[9] This last set of assertions about the ways in which media fandom can function as protoactivism and a basis for solidarity between a marginalized group (gay men) and another marginalized group that is drawn to the commodified version of the former group's identity (FANtasy fans) is perhaps the shakiest ground for Kwon, who admits that she has been a target of criticism for precisely this proposition, and that she had difficulty recruiting gay male interviewees, given that her FANtasy fans often do not actually know or interact with members of the queer community in South Korea. On this point, readers coming to Kwon's text from queer, gender, or sexuality studies may find her response to this criticism inadequate. She states that she understands the criticisms (and her feelings have been hurt by the accusation of condescension), but she nevertheless wants to try to encourage alliances between FANtasy fans and gay men in South Korea. Moreover, readers may question the text's lack of clarity about the ways in which metrosexuality and homosexuality relate, as homosexuality and feminized masculinity are sometimes conflated. This is partly a function of the untranslatability of terms: identity positions, labels, and understandings of nonnormative sexual identity and gender presentation don't always traverse cultural contexts. While Kwon is attentive to matters of language, helpfully explaining the specific terms used in East Asian discourse around queer identity and nonheteronormative sexualities to highlight problems of translation, the text also bears some responsibility for the conflation of gender presentation and sexual identity. Kwon pays relatively scant attention to the impact of class and respectability politics—the salutary effects of new consumer marketing to cultivate male consumption—on the public perception of gay identity in the 2000s.

[10] Straight Female Fans presents much information that would be of interest to fan studies, communications studies, gender and sexuality studies, and Korean studies. However, readers looking for in-depth analysis of fan praxis may also find the text more focused on the status of its subjects as gendered consumers rather than as participatory fans. While the book offers ethnographic accounts of individual fans in chapters 1 and 2, the text does not broach the collective identity of FANtasy fans. Indeed, Kwon foregrounds this aspect of her analysis in the section where she defines FANtasy, noting her inability to make definitive statements about this subculture. This admission thus still raises the question of how women's appetites for nonnormative gender representation cohere into a fan culture or community, which they undoubtedly do. In lieu of extended engagement with FANtasy consumers' own analysis of their fan identity, Kwon foregrounds instead what she sees as their unique characteristic: the insatiable and omnivorous appetite that straight South Korean female fans who fantasize about an idealized male femininity have, seeking to fulfill their desire for the spectacle of soft masculinity across middlebrow cinema, Western TV, commercialized idol pop performance, and the subcultural space of fan fiction. This nondiscriminating appetite is at the center of Kwon's conclusions, as this guarantee of the group's attraction to gay-themed media is what convinces the commercial media industry to attend to it. Moreover, the association between Western humanism, globalization, and the embrace of liberalism in South Korea provides crucial context for understanding the significance of gay identity as an expression of Korean progress in matching a Western-cum-universal standard of human rights.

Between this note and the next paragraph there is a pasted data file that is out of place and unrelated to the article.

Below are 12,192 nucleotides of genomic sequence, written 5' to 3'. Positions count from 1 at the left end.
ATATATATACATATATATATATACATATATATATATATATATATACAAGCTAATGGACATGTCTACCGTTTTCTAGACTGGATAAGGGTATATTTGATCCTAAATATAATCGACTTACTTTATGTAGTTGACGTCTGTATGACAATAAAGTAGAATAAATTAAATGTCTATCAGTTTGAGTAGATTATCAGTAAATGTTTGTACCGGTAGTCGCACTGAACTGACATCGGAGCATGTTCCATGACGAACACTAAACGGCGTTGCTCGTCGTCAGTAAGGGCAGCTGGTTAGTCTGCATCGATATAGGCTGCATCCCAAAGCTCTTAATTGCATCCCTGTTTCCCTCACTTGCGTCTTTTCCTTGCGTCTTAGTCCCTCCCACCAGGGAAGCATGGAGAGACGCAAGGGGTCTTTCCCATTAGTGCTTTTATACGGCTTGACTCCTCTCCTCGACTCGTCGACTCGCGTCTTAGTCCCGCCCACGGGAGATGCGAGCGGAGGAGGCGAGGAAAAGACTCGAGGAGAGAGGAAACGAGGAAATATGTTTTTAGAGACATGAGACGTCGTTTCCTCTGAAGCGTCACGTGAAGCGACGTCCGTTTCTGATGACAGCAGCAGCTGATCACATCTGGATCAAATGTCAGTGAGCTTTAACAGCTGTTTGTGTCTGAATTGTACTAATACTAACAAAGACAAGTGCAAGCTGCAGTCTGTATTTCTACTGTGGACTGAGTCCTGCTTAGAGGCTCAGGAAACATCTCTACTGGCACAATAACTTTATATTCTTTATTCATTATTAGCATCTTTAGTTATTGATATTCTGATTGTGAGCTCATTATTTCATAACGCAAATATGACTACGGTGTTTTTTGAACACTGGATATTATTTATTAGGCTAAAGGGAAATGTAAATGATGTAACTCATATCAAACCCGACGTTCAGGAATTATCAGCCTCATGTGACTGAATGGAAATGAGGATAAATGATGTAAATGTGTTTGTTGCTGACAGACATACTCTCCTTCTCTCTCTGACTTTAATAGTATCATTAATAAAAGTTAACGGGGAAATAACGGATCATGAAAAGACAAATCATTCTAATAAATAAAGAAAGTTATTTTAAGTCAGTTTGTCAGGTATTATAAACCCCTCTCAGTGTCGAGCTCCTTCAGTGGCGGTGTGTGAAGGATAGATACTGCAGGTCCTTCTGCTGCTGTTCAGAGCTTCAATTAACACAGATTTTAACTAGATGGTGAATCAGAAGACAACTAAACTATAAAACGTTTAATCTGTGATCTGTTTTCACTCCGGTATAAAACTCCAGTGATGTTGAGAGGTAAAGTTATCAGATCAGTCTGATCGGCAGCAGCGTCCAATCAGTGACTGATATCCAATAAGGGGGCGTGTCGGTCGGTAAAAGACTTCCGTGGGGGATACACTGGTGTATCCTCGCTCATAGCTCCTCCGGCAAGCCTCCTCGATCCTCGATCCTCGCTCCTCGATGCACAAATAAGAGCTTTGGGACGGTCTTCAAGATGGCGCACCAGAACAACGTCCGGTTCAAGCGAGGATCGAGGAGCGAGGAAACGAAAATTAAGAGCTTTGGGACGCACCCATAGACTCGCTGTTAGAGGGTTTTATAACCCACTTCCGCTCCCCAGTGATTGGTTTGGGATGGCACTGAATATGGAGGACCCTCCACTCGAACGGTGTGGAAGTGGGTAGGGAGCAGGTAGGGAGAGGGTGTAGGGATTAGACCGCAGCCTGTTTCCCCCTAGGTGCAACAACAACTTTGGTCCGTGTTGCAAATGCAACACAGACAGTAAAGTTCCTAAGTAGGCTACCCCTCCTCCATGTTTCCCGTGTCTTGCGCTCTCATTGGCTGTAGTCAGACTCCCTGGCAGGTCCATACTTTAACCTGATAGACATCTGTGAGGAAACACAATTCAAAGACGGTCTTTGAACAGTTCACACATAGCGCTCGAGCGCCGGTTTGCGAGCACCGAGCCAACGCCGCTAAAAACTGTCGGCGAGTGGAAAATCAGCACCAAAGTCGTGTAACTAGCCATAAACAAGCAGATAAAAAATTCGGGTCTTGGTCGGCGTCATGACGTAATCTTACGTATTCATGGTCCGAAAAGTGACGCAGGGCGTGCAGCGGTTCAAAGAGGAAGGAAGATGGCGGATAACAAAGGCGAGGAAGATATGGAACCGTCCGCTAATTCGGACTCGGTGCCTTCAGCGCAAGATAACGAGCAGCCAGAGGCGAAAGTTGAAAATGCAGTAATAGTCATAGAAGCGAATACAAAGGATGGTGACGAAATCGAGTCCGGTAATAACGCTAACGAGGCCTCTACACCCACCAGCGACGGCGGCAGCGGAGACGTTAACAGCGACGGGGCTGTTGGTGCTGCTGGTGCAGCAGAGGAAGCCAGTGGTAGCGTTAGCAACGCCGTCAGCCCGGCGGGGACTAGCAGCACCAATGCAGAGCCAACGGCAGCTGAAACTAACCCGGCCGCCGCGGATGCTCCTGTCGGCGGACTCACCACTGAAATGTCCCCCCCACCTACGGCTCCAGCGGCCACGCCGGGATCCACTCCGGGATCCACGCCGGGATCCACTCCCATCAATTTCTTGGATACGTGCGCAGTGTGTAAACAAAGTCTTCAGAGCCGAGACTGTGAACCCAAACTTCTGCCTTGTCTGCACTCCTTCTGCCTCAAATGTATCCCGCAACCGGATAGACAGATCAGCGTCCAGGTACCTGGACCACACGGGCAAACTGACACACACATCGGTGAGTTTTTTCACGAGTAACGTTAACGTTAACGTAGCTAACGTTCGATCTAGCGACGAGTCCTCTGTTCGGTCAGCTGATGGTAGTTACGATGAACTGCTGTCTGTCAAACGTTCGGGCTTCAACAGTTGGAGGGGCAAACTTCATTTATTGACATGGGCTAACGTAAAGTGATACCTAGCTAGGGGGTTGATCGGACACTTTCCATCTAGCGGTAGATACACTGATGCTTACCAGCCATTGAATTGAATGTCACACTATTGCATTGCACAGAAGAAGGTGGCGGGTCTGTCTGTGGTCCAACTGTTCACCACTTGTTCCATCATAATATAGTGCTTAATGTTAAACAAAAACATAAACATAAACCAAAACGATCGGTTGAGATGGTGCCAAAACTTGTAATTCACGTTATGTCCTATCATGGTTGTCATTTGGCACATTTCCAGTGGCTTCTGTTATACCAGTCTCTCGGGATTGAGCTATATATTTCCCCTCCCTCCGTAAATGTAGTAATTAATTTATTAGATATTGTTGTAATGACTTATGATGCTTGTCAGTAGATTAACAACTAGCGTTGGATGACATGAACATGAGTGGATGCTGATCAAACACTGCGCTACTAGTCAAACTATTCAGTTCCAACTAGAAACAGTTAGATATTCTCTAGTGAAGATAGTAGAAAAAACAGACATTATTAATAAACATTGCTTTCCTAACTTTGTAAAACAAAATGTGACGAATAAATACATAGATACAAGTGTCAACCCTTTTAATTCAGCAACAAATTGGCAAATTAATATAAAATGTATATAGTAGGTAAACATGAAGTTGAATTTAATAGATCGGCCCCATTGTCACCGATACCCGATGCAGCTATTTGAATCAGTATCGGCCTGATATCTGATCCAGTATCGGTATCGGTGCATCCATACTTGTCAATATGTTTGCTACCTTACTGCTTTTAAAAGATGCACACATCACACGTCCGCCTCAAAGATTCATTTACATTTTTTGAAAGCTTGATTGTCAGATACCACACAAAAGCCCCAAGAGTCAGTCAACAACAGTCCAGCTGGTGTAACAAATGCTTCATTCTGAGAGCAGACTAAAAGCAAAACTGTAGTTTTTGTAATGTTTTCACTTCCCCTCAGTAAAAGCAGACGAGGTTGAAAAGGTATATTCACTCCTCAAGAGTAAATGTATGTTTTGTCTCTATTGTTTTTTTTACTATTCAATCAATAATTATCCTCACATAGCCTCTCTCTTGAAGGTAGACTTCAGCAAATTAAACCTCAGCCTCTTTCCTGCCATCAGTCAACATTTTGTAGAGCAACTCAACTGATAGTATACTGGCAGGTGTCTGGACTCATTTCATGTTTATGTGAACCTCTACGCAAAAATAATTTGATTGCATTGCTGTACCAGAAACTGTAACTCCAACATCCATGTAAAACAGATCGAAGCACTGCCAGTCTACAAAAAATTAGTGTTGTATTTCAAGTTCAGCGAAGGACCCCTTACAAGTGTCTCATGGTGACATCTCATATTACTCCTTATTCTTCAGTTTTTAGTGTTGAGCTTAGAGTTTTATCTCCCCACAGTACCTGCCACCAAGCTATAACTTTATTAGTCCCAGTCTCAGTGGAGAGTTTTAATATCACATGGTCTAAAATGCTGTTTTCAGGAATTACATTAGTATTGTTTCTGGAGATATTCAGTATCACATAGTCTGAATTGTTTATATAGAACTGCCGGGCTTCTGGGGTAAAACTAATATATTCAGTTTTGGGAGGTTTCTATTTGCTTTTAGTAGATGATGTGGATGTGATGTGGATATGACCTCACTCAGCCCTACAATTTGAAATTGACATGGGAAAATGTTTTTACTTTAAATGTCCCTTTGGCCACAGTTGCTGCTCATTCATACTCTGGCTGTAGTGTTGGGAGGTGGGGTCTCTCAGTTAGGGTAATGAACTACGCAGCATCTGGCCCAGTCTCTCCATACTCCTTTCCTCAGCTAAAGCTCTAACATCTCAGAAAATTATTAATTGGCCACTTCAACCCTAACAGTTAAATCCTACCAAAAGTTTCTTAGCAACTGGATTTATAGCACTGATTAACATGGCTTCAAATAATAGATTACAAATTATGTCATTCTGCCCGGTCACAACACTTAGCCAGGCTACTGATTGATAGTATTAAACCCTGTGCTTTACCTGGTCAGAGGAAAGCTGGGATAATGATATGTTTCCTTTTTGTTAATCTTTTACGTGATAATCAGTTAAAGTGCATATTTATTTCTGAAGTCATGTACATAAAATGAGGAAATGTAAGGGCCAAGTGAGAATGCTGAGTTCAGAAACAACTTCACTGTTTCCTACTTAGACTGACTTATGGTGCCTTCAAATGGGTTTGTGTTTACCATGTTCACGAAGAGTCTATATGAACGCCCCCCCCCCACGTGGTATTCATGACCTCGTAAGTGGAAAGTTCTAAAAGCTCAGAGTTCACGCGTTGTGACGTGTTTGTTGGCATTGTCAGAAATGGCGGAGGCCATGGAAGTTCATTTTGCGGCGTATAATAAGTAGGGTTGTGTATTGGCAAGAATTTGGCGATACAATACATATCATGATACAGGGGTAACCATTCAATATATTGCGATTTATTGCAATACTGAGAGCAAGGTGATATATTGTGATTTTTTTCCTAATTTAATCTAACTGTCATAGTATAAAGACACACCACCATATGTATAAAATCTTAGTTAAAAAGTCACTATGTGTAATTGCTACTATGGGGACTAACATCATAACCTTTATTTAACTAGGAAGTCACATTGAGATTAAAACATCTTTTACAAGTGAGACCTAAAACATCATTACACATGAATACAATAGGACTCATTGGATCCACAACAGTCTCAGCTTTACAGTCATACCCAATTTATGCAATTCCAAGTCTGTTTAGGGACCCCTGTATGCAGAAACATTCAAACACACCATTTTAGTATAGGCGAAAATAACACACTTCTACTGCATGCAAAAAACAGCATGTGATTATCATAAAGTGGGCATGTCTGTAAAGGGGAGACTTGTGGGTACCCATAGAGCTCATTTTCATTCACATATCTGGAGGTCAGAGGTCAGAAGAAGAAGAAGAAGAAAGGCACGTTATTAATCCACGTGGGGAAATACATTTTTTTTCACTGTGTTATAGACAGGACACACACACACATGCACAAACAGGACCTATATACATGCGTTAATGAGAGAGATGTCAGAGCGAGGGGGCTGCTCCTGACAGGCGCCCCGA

[11] The strength of Straight Female Fans is the way in which it conveys the complex specificity of the Korean case in fleshing out the comparison between BL/yaoi and slash as transnational phenomena that are coimplicated, not simply cultural analogs across regions. The text's linking of the media sphere to broader social currents, in order to provide insight on the zeitgeist of what's been called "new millennium South Korea," is incredibly useful, as is the text's access to both fan and industry actors' voices in its treatment of the specifics of the film industry. Overall, Straight Female Fans is a welcome addition to work that delimits and challenges the Euro-American bias in fan studies, as well as the presumed legibility of mediated gay identity within mainstream LGBTQ discourse.